11. Eric

    Jul 26, 2018 at 9:18 pm

    I would love to see this with fairway woods. I am not sure you could narrow it down but it may be even more diverse.

    • phil

      Jul 27, 2018 at 1:17 am

      I would love to see that too. I love my fairway woods. I love my hybrids too.

  12. Harv

    Jul 26, 2018 at 7:31 pm

    These are super expensive shafts… to pay off the pros to use them….

  13. millennial82

    Jul 26, 2018 at 5:58 pm

    saw Tiger using the tensei white.. got it.. love it.. now he changed to orange and whites not even on the this list… kind of hurts my heart…

    • millennial82

      Jul 26, 2018 at 5:59 pm

      great post by the way GOLFWRX. Thank you!

    • Aaron

      Jul 27, 2018 at 11:50 pm

      Lamest reason to ever buy any shaft. Use what fits you.

  14. PushFade

    Jul 26, 2018 at 5:50 pm

    Not bigger money than they’d earn from winning a tournament. Winning tournaments = bigger endorsements deals. Your statement is not only untrue, your premise is flawed.

  15. Francis

    Jul 26, 2018 at 5:15 pm

    Doesn’t Rory use the Tensei Orange as well?

    • Curt

      Jul 26, 2018 at 6:11 pm

      Yes he was and I thought I saw he switched for the British.

  16. Francis

    Jul 26, 2018 at 5:14 pm

    …Okay, Donald

  17. jc

    Jul 26, 2018 at 4:33 pm

    I sure don’t know a shaft that starts out even lower than my standard ping shaft…I want something that takes off like a patriot missle going after a scud.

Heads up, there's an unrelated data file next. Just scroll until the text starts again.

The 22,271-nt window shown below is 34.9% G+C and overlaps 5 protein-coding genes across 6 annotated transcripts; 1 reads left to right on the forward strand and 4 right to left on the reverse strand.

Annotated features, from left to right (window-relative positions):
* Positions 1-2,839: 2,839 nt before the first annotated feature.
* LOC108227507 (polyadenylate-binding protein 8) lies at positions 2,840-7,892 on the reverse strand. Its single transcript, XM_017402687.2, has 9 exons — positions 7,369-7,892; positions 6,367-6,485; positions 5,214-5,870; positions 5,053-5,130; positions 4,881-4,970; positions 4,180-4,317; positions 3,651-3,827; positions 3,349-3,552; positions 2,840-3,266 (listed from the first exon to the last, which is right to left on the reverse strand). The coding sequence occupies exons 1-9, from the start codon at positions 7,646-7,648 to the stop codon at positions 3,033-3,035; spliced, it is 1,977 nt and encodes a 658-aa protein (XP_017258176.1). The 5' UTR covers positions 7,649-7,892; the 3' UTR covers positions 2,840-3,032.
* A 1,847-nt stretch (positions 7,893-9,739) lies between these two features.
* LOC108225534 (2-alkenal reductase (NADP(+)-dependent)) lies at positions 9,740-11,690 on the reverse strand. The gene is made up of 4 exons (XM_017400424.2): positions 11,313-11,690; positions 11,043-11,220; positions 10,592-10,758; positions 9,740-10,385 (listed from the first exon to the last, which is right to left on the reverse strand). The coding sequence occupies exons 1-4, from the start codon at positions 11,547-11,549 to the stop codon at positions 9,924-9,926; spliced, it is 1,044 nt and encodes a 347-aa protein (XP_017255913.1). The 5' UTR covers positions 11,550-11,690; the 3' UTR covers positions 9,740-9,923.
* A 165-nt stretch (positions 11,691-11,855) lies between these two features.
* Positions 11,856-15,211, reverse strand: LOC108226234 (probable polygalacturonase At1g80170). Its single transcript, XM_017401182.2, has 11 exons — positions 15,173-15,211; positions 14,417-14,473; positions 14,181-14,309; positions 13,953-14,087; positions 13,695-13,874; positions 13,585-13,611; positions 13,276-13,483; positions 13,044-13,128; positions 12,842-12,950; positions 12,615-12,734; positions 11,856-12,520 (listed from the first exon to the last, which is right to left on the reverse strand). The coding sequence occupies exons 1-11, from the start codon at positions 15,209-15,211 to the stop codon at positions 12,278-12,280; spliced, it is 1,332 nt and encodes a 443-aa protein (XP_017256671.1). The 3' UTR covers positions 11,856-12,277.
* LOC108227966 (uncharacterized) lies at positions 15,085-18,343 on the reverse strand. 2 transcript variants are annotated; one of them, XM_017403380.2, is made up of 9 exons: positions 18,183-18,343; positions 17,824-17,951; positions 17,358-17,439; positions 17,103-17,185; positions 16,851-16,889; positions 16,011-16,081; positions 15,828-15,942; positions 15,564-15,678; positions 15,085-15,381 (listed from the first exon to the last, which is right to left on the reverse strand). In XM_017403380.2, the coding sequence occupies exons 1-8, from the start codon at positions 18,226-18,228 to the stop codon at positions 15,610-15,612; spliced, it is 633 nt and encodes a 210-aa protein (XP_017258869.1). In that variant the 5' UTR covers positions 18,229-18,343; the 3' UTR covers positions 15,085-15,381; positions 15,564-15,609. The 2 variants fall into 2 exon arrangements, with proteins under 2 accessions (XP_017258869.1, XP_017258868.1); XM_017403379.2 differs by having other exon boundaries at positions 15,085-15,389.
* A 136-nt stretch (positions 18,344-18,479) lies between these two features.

18. Michael Baker

    Jul 26, 2018 at 4:26 pm

    GREAT article – SUPER comprehensive and interesting….

    Not sure about DJ in the HZRDUS black though. He used it recently but I believe he’s back in Fujikura Speeder DJ this week?

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Forum Thread of the Day: “Tiger Woods with a new Scotty Cameron at The Open”

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Today’s Forum Thread of the Day comes from No Gimmes who was quick to spot Tiger Woods preparing for this week’s Open Championship with a new Scotty putter. Woods has also been seen warming up for this week’s event at Royal Portrush with his old faithful on the greens, but our members have been discussing the thinking behind the 15-time-major champion’s potential change, as well as the putter itself.

*Photos from Golf Central’s ‘Live From The Open’ coverage

Here are a few posts from the thread, but make sure to check out the entire discussion and have your say at the link below.

  • TheMoneyShot: “I’m really surprised he is making the switch. Let’s see if it’s in the bag come Thursday.”
  • Hedgehog: “That topline and the alignment aid and all the smooth lines, gorgeous!”
  • MuniPukeLife: “Makes sense as his trusty NP2 is super light by today’s putter standards.”

Entire Thread: “Tiger Woods with a new Scotty Cameron at The Open”

 

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Mizuno T20 wedges: Let’s get spinning

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Spin.

We’re always trying to reduce it with our driver and increase it with our wedges for maximum control, but with the rules of golf being so strict, how do actually achieve a performance gain? Simple engineering…